Tainted Visions

It’s interesting how we internalize judgments about ourselves, and they become our own.

Somewhere we learn, very early on, that there is something wrong with who we are. I know I’m generalizing here, but I believe that most people feel this way at one level or another.

Sometimes, we never learn how incorrect our visions of ourselves are. image1-e1508014199758.jpg

Sometimes, we are fortunate enough to come to an awareness of the inner critic. That voice in our heads that so strongly criticizes how we act, and who we are.

Even though I’ve known for a long while that I am extremely hard on myself, I’ve had a difficult time changing my behavior, and my core beliefs.

I’ve been in therapy for a very long time, and I believe that I’m a fairly insightful person.

I’ve struggled with severe depression, disabling illness, and intense guilt over my perceived failures. I’ve always been very sensitive to judgments and comments from others, whether they come from people who are close to me, or those who don’t know me at all.

Over the past four years or so, my feelings towards myself have shifted. I’ve grown, and I’ve been able to see myself more clearly. I have learned to be kinder and more compassionate towards myself.


It’s been exhausting for me to attempt to be who I think I should be. I think that all of us have personas that we present to the world, hoping that we can hide what is ‘unacceptable’ about us.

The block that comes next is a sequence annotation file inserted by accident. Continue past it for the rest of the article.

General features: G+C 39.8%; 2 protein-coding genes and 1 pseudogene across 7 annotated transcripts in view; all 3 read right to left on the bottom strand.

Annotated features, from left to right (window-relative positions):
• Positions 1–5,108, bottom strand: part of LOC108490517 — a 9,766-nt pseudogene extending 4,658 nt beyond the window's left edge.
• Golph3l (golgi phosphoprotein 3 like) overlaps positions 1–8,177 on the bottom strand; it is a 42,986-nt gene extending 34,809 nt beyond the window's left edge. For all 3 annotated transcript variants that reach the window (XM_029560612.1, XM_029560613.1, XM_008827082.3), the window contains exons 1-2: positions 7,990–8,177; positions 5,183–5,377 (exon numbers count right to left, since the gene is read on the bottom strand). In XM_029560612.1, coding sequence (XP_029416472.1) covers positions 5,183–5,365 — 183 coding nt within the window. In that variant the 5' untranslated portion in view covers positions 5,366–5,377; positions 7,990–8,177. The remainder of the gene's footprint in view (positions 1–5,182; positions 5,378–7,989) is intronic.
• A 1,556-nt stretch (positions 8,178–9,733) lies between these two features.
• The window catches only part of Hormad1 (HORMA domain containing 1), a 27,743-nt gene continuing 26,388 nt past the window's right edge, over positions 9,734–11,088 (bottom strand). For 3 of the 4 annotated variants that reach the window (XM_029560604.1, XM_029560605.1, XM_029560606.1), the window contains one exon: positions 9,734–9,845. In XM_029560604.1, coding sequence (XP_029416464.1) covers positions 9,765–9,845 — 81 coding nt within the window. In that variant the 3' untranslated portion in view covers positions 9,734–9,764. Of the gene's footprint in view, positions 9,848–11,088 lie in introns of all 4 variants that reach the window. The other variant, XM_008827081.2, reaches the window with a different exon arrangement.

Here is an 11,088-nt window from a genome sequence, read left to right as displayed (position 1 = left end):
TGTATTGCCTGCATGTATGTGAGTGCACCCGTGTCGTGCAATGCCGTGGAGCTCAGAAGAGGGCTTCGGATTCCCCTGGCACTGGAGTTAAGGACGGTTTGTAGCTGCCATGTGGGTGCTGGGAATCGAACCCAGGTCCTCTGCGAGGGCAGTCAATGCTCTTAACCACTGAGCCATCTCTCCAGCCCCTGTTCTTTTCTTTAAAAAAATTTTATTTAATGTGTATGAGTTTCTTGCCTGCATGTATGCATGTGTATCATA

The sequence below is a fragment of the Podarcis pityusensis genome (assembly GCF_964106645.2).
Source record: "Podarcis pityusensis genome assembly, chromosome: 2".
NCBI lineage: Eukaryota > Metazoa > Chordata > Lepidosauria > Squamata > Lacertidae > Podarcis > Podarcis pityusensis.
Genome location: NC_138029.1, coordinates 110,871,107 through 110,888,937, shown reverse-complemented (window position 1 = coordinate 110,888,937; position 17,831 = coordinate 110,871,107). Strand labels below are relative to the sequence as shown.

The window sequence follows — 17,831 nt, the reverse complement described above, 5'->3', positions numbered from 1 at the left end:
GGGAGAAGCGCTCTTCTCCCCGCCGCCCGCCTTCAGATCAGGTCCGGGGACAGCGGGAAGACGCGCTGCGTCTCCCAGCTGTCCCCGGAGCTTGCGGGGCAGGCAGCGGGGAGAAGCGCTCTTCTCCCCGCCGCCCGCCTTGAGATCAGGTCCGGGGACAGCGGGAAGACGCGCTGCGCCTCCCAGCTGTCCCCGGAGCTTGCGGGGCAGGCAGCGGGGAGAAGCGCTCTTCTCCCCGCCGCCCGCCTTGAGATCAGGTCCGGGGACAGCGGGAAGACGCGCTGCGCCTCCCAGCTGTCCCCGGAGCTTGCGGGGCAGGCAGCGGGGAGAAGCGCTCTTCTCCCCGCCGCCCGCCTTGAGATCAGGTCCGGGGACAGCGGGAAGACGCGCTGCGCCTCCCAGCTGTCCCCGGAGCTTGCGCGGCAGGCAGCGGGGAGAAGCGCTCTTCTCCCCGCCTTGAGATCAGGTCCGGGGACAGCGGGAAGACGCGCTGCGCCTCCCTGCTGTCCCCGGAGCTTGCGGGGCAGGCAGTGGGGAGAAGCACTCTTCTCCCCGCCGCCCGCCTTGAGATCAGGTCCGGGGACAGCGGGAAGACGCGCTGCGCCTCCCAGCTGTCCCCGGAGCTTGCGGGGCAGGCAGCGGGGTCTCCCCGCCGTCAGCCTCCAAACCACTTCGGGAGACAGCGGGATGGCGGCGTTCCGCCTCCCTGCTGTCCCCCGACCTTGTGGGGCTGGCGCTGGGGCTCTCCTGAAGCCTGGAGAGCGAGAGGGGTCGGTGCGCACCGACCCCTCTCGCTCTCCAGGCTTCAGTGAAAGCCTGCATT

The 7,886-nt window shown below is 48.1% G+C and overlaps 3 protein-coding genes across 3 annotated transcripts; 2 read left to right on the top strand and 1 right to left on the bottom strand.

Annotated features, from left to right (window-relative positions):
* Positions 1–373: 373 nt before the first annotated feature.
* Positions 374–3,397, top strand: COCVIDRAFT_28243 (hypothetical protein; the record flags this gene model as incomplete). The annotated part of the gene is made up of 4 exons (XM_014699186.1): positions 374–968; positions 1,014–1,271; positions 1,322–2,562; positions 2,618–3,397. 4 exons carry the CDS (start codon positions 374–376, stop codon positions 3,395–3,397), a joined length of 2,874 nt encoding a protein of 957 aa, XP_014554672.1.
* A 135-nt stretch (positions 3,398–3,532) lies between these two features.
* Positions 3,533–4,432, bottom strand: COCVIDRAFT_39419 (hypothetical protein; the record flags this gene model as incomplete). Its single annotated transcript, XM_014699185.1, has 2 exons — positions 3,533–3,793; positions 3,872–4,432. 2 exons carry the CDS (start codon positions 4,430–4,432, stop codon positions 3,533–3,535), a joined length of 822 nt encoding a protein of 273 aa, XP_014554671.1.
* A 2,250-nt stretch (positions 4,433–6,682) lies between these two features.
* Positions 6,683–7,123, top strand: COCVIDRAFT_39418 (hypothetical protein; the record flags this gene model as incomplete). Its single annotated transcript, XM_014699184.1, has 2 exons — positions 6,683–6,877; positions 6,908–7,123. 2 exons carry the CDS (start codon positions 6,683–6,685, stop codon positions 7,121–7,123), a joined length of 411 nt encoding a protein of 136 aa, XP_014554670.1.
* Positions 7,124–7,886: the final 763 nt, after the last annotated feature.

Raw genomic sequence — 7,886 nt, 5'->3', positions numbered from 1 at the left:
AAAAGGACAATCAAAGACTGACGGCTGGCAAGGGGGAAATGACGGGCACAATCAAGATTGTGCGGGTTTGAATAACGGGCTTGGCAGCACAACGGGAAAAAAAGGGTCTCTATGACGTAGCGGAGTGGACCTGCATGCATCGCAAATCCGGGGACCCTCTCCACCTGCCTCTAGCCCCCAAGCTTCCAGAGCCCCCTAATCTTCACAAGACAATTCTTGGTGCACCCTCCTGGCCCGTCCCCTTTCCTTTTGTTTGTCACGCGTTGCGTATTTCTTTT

Often this habit of acting, rather than being, becomes so ingrained, that we can’t remember who we are, or how to be ourselves.

I think that a big part of the meaning of life is to come to an understanding of how beautiful and unique we each are. To retrieve qualities of ourselves that we’ve pushed away out of a need for self-preservation.

Life can be such a challenge. It becomes unbearable when we condemn ourselves for what we’ve done, or haven’t done. For what we are, or are not.

It’s so easy to look back, and chastise the person who we were for not knowing better. Or to dislike the parts of us that have been dismissed, or judged in the past.

It can be difficult to separate out our own thoughts, from those that have been imposed upon us. If you’re made fun of repeatedly as a child for having a big nose, most likely, you’ll end up holding onto that belief forever. Even if you grow out of the big nose, and have a beautiful nose in reality.

Identifying our false perceptions takes a lot of internal work, and a lot of persistence. Actually, I feel that it’s a life long journey.

Recently, at a family dinner celebration, a relative made a negative comment about my having turned 50 this year. I said to him, that rather than feeling bad about my age, I’ve found that I grow happier and more settled in myself, as time passes, and I get older. He seemed a bit baffled by this response!

It’s true, though. And I expect that life will continue in this way for me. As long as I can hold myself with kindness, and understand that I really do the best I can, I will soften further. I will be able to more effectively separate out the internal rubbish, from my deepest truths. This realization has made me happier, and has given me hope.


Being trapped in the illusion of our unworthiness is so painful. It is such a dark place. I wish that each of us had this opportunity to see ourselves clearly, and find the compassion towards ourselves that we need to flourish.


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